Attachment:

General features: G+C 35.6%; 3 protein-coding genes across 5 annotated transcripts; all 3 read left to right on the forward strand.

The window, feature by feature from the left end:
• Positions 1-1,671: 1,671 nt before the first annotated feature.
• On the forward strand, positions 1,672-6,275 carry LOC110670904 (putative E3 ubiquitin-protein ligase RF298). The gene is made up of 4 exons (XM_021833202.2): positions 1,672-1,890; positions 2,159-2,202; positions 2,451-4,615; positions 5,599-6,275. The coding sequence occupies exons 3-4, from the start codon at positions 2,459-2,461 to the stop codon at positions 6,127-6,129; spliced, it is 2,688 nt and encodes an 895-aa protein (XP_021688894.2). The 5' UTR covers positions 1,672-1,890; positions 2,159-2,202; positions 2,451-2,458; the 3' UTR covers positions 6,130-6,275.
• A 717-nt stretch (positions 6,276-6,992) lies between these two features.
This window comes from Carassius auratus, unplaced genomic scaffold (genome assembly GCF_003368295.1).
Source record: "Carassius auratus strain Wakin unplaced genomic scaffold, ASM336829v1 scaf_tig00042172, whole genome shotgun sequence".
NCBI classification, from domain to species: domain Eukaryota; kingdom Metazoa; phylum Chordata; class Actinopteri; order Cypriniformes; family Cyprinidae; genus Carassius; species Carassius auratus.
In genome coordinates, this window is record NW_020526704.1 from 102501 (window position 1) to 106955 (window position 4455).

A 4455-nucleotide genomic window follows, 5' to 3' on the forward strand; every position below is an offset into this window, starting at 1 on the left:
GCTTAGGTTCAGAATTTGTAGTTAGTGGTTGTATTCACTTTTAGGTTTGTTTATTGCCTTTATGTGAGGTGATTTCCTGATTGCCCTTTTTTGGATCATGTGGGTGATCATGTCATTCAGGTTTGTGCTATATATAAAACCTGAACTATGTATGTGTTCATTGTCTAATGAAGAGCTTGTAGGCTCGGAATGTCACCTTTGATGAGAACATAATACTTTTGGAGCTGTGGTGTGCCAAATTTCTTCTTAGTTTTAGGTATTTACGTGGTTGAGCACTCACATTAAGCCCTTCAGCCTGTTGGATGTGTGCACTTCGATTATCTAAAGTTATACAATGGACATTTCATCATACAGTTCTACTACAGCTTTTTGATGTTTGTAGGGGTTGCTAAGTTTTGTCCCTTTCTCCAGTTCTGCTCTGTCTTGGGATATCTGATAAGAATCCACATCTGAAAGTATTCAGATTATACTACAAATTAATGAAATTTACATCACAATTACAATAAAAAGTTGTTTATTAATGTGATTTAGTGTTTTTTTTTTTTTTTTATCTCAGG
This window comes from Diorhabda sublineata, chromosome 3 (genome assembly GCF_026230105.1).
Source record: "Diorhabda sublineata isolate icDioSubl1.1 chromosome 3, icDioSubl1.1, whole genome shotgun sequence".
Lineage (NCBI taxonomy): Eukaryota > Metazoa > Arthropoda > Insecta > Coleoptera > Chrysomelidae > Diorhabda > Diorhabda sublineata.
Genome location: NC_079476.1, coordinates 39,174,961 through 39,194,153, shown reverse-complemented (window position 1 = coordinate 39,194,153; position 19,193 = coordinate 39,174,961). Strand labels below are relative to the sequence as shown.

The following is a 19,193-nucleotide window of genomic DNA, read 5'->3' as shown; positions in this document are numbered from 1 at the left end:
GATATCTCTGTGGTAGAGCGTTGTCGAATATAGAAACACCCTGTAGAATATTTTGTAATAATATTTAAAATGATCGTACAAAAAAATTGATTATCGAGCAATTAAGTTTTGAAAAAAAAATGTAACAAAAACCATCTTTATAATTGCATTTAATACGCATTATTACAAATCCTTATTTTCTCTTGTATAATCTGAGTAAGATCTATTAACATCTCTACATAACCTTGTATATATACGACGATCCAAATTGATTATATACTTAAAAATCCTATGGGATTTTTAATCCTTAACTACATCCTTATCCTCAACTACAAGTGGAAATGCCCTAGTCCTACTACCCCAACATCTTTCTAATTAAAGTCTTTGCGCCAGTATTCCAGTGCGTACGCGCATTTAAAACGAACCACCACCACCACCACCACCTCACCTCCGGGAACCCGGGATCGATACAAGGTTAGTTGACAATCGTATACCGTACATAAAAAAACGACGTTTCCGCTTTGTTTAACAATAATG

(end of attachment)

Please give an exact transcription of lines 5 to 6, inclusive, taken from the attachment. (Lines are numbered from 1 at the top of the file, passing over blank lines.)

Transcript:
• A 717-nt stretch (positions 6,276-6,992) lies between these two features.
This window comes from Carassius auratus, unplaced genomic scaffold (genome assembly GCF_003368295.1).